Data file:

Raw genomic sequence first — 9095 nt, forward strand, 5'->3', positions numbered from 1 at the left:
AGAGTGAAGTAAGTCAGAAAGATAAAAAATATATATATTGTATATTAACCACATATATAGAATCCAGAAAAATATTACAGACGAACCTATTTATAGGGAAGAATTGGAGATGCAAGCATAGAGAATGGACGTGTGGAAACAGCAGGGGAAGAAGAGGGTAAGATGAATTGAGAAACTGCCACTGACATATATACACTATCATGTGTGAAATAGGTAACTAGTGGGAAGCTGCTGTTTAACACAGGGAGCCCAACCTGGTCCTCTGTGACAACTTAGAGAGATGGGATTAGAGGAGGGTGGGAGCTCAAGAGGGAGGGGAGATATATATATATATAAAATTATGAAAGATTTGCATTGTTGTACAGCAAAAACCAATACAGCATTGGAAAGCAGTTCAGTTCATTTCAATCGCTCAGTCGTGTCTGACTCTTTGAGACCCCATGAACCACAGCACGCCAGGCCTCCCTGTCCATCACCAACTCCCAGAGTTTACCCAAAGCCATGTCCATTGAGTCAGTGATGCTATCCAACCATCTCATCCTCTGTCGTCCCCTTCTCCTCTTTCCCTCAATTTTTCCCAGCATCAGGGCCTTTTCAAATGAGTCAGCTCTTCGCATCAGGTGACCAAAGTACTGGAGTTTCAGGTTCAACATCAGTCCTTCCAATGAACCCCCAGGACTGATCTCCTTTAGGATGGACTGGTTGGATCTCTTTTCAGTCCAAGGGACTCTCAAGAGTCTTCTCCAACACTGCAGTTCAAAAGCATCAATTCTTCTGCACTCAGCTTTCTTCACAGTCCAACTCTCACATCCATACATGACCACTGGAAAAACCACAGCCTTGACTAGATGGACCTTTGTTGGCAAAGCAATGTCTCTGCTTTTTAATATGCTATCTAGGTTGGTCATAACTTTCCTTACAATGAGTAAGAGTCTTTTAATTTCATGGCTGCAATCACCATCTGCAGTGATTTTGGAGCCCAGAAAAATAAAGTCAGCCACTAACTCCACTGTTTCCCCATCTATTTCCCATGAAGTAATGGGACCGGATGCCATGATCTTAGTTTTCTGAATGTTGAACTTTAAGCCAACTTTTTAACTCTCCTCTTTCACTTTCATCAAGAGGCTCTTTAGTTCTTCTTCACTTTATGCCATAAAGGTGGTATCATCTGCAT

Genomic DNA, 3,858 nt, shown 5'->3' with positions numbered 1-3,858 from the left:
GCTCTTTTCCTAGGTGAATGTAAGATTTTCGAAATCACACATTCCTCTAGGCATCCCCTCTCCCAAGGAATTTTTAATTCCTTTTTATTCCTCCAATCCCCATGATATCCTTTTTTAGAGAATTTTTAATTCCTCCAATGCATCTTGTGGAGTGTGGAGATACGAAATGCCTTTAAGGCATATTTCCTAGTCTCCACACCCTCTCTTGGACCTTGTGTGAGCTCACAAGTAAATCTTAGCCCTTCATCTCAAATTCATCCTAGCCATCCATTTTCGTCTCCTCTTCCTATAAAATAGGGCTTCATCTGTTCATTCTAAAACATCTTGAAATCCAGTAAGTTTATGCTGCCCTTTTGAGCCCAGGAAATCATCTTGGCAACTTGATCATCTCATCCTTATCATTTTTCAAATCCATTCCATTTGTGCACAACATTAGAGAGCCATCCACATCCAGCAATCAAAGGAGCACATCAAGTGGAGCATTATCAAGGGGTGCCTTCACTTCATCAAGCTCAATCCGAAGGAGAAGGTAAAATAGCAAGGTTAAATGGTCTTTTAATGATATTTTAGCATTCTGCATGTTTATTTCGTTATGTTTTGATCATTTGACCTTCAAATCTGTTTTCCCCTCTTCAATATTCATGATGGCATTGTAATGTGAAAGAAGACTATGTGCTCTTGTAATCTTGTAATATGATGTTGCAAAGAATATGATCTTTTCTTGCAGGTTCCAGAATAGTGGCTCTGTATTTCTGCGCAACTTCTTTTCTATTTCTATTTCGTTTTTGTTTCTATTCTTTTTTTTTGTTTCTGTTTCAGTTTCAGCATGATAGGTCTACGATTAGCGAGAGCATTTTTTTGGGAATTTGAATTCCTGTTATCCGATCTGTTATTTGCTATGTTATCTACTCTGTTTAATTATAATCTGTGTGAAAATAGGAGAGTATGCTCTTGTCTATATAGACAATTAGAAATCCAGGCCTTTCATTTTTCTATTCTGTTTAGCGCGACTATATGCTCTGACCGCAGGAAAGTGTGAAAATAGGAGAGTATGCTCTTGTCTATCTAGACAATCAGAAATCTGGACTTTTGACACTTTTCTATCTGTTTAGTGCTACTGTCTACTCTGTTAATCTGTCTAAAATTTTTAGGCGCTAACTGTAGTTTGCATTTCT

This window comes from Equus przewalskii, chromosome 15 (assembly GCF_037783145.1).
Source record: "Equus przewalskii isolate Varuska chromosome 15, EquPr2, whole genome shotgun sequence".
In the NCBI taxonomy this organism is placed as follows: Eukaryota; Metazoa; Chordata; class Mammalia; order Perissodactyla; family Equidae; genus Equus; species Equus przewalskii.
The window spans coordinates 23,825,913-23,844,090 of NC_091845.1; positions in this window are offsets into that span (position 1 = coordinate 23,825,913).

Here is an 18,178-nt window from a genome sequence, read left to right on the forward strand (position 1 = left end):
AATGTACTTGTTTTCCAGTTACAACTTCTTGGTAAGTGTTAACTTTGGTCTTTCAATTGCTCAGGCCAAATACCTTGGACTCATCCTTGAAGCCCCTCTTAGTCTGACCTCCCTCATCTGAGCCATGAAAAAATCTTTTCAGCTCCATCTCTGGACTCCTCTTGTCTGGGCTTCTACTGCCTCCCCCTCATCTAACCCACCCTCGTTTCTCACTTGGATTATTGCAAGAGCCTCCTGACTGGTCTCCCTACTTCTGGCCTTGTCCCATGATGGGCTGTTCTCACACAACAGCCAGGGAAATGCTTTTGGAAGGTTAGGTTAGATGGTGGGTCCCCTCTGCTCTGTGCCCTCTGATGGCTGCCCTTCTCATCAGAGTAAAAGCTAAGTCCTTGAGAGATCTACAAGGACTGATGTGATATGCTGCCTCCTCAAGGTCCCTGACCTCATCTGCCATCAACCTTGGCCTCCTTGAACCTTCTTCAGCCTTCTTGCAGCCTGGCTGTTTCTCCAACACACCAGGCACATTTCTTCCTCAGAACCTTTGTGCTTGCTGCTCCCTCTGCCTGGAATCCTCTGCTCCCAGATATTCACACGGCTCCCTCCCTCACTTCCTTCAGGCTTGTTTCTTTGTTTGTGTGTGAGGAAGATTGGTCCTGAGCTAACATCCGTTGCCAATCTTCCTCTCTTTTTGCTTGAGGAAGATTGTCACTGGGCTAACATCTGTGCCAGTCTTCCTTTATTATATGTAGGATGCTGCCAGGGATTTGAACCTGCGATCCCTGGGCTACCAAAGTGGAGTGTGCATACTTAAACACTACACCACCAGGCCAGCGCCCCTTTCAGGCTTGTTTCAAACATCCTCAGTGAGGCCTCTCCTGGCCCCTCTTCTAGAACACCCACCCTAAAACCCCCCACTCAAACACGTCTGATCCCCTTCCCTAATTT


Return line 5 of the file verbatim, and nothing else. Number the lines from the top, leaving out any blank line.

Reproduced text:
This window comes from Equus przewalskii, chromosome 15 (assembly GCF_037783145.1).